Just Salt and Refrigerate Overnight or All of the Spices and Refrigerate?

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Its_Raw

Smoke Blower
Original poster
Nov 25, 2023
118
92
Hello! I have a chuck roast going on the smoker tomorrow and will season it tonight and let it sit in the fridge. Should I just salt it tonight and then season it the rest of the way before being smoked, or is is better to do it all tonight (salt, pepper, garlic, onion, etc.)?
 
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I salt then add rub of choice wrap in plastic over night. Next mornin I hit it with my black binder and atomic dog rub. Let it sit till grill heats up.
 
I went with the salt only this time. I will add the pepper and all before I put it on the smoker. Next time I will add it all at once and let it sit overnight to see if I can tell a difference. Thank you for the advice!
 
Well, here is the update on the chuck roast.

I salted the night before and added pepper and garlic right before I placed the meat on the smoker. I cooked the meat ant 250-265 until the center of the meat reached 150-degrees (ran out of dry wood due to the wind making the fire look like a blow torch at times, but was shooting for 160). The bark was decent at 150 as the meat had been on the smoker for over 4-hours at that point. I wrapped with butcher paper and placed it in the over at 275 until the internal temp reached 205.

The chuck roast looked excellent and had a nice smoke ring. However, it was just ok at best. It needed more seasoning, something to have given it more of a BBQ-type Taste. Not BBQ sauce type flavor, but something else was needed. I was hoping the paper would preserve the bark and maintain some fluids, but I believe aluminum foil would have worked a bit better. I was trying to prevent the pot roast taste by braising in foil, but the roast was dry in spots. Overall, maybe a 6/10.
 
A couple of things... Doesn't matter if wrapped in foil or paper... Your still gonna lose the bark ...

Next time go by probe tender and not just the IT (internal temp)... You'll thank us later...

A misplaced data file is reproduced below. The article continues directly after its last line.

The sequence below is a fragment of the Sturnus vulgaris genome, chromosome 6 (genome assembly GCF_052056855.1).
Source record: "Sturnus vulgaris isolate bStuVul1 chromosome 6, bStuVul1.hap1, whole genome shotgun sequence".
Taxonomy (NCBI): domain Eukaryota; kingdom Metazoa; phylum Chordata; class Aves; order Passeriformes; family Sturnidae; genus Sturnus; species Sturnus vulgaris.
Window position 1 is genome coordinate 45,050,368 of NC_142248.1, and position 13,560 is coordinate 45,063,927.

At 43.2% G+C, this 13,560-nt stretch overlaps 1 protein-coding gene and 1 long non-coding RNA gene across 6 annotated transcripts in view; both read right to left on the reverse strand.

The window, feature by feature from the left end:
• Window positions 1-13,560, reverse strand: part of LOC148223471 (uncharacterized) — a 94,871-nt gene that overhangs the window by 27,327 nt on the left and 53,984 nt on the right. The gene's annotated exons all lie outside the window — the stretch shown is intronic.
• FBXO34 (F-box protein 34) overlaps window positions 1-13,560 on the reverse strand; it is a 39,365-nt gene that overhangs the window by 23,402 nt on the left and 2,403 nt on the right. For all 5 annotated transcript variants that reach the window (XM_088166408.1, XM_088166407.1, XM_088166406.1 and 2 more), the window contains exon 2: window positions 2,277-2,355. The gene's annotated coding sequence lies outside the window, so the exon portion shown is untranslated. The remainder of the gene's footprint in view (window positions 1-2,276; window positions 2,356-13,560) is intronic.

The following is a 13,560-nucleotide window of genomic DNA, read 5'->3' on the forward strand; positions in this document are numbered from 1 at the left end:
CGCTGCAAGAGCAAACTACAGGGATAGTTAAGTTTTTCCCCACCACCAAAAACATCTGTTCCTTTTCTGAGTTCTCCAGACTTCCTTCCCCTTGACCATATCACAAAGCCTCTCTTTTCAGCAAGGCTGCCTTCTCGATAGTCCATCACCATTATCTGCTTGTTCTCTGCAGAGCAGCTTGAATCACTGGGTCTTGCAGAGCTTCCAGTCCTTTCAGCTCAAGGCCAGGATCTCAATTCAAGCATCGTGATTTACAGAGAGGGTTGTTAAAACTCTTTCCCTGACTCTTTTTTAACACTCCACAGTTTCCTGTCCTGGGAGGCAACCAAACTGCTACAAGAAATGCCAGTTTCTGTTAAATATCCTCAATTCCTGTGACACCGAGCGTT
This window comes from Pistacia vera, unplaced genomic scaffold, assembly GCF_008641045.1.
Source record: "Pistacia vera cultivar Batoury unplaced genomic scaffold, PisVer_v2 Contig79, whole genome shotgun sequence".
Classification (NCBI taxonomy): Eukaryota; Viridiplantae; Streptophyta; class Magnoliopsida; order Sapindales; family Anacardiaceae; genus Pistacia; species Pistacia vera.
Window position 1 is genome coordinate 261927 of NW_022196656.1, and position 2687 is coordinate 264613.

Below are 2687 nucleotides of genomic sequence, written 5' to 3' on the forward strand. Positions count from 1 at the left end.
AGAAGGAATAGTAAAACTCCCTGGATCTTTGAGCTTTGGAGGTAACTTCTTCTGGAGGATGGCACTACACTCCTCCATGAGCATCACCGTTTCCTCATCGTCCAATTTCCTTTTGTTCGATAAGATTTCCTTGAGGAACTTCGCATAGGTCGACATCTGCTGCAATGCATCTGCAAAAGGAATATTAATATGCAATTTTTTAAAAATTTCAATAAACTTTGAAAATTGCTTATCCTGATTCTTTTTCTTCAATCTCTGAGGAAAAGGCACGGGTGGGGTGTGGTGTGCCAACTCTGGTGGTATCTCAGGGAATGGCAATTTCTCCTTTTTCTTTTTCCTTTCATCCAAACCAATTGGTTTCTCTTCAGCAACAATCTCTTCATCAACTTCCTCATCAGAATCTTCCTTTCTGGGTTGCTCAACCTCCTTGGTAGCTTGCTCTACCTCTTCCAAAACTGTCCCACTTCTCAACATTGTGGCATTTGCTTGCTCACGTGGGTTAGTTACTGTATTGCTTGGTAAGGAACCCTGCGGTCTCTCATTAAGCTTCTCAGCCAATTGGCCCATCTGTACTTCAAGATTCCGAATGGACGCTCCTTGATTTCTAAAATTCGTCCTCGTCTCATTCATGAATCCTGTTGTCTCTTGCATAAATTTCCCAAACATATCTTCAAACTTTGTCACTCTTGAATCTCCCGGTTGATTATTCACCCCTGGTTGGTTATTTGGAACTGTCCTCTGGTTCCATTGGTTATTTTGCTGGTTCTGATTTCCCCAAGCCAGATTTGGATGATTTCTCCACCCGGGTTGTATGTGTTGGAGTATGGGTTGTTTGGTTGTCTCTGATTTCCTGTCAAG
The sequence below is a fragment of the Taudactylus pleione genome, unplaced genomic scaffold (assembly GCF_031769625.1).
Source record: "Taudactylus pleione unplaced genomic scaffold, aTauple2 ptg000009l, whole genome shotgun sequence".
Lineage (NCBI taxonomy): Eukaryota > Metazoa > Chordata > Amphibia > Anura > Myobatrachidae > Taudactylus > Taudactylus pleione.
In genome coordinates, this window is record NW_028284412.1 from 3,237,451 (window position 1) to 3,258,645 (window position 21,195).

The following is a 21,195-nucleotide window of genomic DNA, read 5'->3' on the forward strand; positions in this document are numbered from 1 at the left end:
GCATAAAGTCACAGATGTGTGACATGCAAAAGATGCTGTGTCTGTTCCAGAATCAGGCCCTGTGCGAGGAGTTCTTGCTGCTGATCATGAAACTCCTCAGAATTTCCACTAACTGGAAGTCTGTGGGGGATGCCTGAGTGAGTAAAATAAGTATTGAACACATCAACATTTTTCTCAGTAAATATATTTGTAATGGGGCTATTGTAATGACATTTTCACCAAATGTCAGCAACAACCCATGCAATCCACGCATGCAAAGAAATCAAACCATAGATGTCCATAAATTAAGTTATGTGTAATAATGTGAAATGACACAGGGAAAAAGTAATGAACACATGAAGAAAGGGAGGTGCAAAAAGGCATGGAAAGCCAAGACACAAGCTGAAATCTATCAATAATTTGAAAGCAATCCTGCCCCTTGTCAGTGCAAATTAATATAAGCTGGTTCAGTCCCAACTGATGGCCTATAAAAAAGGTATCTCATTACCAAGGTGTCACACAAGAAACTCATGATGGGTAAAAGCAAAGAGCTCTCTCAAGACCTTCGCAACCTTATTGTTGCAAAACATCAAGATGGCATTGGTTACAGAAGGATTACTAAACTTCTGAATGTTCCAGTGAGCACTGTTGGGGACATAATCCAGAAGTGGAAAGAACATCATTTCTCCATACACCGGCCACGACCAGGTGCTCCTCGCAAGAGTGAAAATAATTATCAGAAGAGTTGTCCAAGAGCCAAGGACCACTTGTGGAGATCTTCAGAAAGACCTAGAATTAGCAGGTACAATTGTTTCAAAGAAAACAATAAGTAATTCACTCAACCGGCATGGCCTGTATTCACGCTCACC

If I rub the night before... I will still give it another coat before going on the smoker...
 
As others have said, putting just salt on before putting meat in the fridge overnight, or putting on salt and all of the spices shouldn't make much of a difference. Only the salt is water soluble, and so only the salt will migrate slightly into the meat. It won't make it very far in a short time, but it will soak in a bit. That's why brining or dry brining works. MSG and/or sugar, if used, will also migrate slightly into the meat because they are also water soluble.

Spices (pepper, garlic, paprika, etc. etc) are generally insoluble in water, so they'll just sit on the surface of the meat, whether applied shortly before cooking, or the night before. It doesn't matter.*

*Ok, there are a lot of flavor molecules in spices; a few may have just enough water solubility to slightly soak into the meat given enough time, but the effect would be fairly subtle.
 
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Not certain what your definition is of more BBQ taste. Running chuckies like brisket is a good approach. Sounds like you had some heat swings which generally are ok but the key is similar to briskets, they need time to render the connective tissue. Personally, I would suggest a more steady grate temp in the 250-275º for at least 5-6 hours or more until the IT is around 175-180º before you decide on wrapping. Less chance of getting the pot roast flavor the closer you get to 180º. As said wrapping will affect the bark, more so with foil than butcher paper. Regardless, getting tender and done is ONLY determined by probing, NOT by temp. Just like brisket, once its probed as done, remove and let sit open on the counter for a number of minutes to stop the cooking. The IT should fall 5-10º. After that you can re-wrap and rest in a cooler with towels for 1-2 hours. Regarding spices/seasoning, this is strictly up to the individual. We go with a basic Texas approach, 50/50 cracked black pepper and kosher salt, and somewhat heavily applied.
 
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Maybe I missed it, but what wood did you use? I'm a fan of a little mesquite when it comes to beef. Seems to bring out that good beef flavor. Sometimes I mix with some post oak too.
 
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